Deepwater oil and gas production remains a key trend in the energy sector, and global cooperation on deep-water exploration needs to be enhanced to reduce costs against a backdrop of low oil prices, Chinese oil and gas experts said at China Energy Week 2020, a conference jointly held by the Oil Observer and Shanghai Petroleum and Natural Gas Exchange.
It is estimated that offshore oil resources account for about 34 percent of the total global oil resources, meaning that supply is sufficient, said Zhu Weilin, a professor at the Tongji University.
"At present, global deepwater investment accounts for about 33.3 percent of total offshore investment [in the oil and gas sector], and deepwater projects account for 25 percent of global offshore projects," he said, adding that 75percent of the top 50 mega projects in the world are deep-water projects.
Around 70 percent of the world's major oil and gas discoveries have come from waters with a depth of more than 1,000m in the past five years, and the trend has been gathering pace annually, meaning deep water exploration is of great significance to both the present and the future, Zhu said.
Major international oil companies are shifting their exploration and development focus from land to sea, and are accelerating their entry into deep water, said Zhu. Major companies account for nearly 50 percent of the reserves in the marine sector, with oil giant Eni accounting for nearly 70 percent, Zhu noted.
"Most of the newly discovered large oil and gas fields in the world are offshore, but developing deep-water oil and gas production requires large investment, particularly now that the oil price is so low," said Luo Youan, former president of drilling research institute of China Oilfield Services Co.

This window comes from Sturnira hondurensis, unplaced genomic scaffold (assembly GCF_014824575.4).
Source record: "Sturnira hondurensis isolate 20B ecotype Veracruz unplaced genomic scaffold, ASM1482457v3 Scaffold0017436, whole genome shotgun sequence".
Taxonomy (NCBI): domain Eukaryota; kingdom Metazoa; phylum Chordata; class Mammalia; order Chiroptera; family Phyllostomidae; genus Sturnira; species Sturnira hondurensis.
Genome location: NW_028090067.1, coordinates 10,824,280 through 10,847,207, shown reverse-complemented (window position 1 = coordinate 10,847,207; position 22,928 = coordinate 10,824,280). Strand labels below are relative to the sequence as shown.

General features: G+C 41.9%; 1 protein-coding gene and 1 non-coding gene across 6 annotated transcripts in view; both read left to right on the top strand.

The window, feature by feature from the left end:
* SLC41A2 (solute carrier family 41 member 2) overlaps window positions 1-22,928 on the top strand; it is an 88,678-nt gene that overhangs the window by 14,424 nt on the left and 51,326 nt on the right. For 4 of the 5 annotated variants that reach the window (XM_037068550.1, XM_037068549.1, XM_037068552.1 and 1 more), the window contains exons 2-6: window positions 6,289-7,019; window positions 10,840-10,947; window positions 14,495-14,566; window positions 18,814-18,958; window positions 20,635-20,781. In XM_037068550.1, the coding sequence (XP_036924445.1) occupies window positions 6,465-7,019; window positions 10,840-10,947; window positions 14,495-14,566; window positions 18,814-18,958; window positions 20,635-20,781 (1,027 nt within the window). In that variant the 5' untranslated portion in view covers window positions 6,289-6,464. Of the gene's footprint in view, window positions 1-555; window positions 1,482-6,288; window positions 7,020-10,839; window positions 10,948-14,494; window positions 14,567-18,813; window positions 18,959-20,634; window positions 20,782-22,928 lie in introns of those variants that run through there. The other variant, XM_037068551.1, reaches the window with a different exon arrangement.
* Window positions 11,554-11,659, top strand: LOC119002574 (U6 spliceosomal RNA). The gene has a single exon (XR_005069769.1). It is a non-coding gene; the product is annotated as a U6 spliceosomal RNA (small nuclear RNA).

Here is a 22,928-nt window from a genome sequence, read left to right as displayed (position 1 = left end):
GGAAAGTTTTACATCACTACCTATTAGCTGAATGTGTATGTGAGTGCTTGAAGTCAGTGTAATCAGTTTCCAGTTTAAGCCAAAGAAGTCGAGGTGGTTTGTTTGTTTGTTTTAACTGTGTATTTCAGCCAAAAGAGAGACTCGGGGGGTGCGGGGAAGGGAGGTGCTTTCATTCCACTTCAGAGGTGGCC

"Oil service companies should reduce costs through technical means such as their ability to quickly identify and avoid typhoons, and advancing drilling technologies," Luo said.
The low-carbon energy trend will continue to gain traction during the period of the 14th Five-Year Plan, so China's overall deep-water sector should improve quality control, improve standards, and understand the entire deep sea industrial chain and ecological environment, said Jin Xiaojian, a veteran expert of China Offshore Oil Corp.
"This is not something one or two companies can do, but relies on the improvement of the entire industry's capabilities," Jin said.
"We opened a total of 18 oil blocks this year to international oil companies. But due to the pandemic, many foreign companies cannot enter and there is no way to view the information related to them. As a result we currently have limited cooperation on offshore blocks, so we hope to find some win-win blocks soon," Zhu said.
"In fact, the South China Sea's deep water is now more open to foreign companies, something that has encouraged joint research. In the future, I believe the central and southern regions of the South China Sea will be more easily accessed as China continues to open up," Zhu added.